Digging up the past: Archaeology in a cultural context
Issues around the dead—whether recently deceased or ancient ancestors—are seldom simple. Within a community are emotional connections to the dead and in the early days of archaeology little attention was paid to those connections. But when a First Nations burial ground is impacted by development, the issues that arise can take years, even decades, to be resolved. In some cases, they may never be resolved satisfactorily.
In 2004 and 2006, two such sites were impacted in northern BC, both heavily laden with human remains. Only now are the far-reaching implications of these developments coming to some kind of closure. And with that closure comes an opportunity to explore the relationships between the living and the dead and to discover new and exciting finds in the archaeological record.
“Two burial grounds in two years with two different communities and finding the same damn things, the same artifacts…that’s very cool.” Rick Budhwa, archaeologist and principal of Crossroads Cultural Resource Management, becomes very animated when he talks about the projects he’s involved with in northern BC. The two sites he refers to are near Hazelton and in Moricetown.
Hazelton’s sensitive archaeological discovery started with a hydro project. “Six years ago, BC Hydro disturbed a burial site in Hagwilget Canyon,” says Budhwa. “At first they ran away because they didn’t know what to do. And then they said ‘Let’s quickly do the archaeology.’ But we were telling everybody, including the First Nation, ‘Don’t ram this through. We need time.’”
Luckily, both BC Hydro and the Hagwilget Village Council listened and Budhwa’s group was given the time they needed. “It allowed us to look in the community at who was impacted,” he says. “So we hired them. We started hearing things like, ‘I’ve had nightmares every night since this happened five years ago and now they’ve stopped.’ That’s psychosocial trauma. Resource management doesn’t account for this, because resource management doesn’t involve people who study culture.”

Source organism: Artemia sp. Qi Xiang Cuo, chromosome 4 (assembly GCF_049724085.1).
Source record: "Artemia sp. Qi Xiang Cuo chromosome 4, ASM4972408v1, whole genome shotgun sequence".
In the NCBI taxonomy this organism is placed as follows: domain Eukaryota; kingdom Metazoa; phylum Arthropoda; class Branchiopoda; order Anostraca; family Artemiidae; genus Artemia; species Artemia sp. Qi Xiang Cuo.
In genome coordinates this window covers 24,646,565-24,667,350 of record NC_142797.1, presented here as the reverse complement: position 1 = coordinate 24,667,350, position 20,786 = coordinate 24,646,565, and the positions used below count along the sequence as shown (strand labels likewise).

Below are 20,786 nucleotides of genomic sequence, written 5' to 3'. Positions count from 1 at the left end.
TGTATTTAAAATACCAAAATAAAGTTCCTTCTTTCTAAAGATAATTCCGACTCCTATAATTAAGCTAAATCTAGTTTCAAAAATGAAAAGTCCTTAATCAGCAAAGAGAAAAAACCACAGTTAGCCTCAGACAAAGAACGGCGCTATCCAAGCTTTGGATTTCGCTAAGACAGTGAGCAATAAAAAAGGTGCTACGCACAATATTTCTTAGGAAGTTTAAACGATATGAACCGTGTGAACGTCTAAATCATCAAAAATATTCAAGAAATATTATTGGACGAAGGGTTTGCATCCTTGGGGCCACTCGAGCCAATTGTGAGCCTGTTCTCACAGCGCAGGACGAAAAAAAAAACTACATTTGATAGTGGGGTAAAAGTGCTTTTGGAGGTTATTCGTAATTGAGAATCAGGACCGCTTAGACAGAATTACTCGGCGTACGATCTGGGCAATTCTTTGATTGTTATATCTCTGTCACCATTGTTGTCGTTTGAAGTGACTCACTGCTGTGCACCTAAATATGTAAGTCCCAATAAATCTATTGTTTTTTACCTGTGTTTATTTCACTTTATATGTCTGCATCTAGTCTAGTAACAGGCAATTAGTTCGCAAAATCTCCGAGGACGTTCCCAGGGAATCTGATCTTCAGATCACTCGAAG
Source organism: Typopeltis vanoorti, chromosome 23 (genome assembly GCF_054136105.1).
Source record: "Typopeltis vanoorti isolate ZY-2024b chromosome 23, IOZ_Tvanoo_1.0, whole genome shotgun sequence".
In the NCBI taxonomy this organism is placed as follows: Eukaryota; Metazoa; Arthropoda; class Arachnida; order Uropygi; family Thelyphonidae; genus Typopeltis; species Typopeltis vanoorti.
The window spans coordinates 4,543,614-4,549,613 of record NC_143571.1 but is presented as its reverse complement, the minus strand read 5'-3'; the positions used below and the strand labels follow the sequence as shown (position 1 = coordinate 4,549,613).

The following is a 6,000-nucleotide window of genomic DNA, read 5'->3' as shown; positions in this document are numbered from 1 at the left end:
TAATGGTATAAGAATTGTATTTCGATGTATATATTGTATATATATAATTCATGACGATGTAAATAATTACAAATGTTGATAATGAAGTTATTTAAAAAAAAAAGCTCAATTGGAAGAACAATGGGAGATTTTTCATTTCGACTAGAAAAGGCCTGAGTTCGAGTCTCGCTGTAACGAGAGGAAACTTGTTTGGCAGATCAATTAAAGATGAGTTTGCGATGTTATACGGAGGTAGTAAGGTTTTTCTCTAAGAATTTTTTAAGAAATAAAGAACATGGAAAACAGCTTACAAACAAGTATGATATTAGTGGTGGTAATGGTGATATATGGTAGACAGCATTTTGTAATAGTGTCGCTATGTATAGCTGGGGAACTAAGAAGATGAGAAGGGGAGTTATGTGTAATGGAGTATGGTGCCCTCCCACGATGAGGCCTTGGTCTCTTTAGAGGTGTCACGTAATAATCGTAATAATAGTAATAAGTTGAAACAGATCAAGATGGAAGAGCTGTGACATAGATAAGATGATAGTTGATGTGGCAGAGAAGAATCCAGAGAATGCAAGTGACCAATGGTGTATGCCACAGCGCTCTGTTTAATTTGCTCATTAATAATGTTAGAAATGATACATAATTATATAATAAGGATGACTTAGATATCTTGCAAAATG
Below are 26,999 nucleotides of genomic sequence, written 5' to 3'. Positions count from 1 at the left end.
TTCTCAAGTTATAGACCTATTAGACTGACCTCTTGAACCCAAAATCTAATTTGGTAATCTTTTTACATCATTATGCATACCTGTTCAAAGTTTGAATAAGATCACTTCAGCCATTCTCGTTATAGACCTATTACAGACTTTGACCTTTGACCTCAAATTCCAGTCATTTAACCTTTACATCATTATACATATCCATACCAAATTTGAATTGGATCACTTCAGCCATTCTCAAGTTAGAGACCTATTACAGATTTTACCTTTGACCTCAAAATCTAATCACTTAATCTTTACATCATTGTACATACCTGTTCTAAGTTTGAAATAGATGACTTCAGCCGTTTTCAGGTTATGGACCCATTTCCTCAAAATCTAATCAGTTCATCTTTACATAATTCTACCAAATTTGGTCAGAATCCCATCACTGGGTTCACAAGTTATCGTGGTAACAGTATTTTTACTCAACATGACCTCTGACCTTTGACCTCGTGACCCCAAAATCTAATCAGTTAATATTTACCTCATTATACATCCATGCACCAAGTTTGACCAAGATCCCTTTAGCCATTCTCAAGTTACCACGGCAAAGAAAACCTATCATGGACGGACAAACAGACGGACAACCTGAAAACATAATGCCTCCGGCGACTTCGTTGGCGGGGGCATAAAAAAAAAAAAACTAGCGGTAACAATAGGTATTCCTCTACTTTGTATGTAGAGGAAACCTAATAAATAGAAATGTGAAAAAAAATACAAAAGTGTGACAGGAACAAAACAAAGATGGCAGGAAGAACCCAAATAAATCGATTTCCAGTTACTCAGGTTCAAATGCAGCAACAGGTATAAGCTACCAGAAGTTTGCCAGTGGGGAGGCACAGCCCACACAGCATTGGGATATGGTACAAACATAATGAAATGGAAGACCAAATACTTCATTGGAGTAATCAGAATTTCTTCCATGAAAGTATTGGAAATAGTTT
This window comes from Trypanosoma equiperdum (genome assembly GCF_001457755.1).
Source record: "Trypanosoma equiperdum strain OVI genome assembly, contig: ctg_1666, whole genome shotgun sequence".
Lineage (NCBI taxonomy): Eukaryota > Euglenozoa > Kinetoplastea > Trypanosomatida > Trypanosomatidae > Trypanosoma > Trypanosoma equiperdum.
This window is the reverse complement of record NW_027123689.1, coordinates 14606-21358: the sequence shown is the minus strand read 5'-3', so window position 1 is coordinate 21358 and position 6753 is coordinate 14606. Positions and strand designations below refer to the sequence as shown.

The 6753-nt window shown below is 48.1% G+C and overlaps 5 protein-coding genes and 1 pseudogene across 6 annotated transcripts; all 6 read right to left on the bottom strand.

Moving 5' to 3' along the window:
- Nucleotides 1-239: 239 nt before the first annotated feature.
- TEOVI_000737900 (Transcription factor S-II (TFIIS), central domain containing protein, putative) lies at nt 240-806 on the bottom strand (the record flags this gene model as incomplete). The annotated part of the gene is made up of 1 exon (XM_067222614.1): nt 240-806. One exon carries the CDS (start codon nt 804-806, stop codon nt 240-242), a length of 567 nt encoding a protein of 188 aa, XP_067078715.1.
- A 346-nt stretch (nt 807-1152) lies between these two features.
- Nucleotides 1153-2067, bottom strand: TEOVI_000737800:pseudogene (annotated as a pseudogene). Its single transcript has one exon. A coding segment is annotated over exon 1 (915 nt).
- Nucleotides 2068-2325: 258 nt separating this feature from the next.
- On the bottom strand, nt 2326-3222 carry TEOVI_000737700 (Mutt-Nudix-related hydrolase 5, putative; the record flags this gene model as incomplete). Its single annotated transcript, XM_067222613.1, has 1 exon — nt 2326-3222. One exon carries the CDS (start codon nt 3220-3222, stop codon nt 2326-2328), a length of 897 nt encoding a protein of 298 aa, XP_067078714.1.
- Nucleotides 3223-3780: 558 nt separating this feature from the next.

Keeping culture alive Budhwa’s primary goal is not so much the archaeological but the cultural impact of development. That means focusing on people. “We emphasize the nature of relationships. When I started this company in 2004, I was really concerned that there was no cultural work being done, only archaeology.” He makes a distinction between the two, saying that archaeology, while fascinating, scientific, and an important part of cultural resource management, often skims over the impact on the communities in which the development is taking place.
He gives an example of a scientist going into remote traditional territory to test the water. The water is fine but an elder sees the scientist from a distance taking a water sample and, with no context for the scientific process involved, goes back to the village and says, ‘The water’s poison.’ Now, the traditional use of that water has been inadvertently impacted by a seemingly innocuous action. “It’s those kinds of intangibles that we’re trying to look at.” With human remains, says Budhwa, the intangibles are even more elusive, and until now they’ve been largely ignored. “If we’re dealing with a burial ground, shouldn’t we be connecting with the people who are affected and doing some kind of traditional healing? That should be part of the project.”
Moricetown’s museum In the early 2000s, the Moricetown band council received funding to build a new museum in the village. They chose a scenic and central location, just off Highway 16, above the historic and culturally significant Moricetown canyon.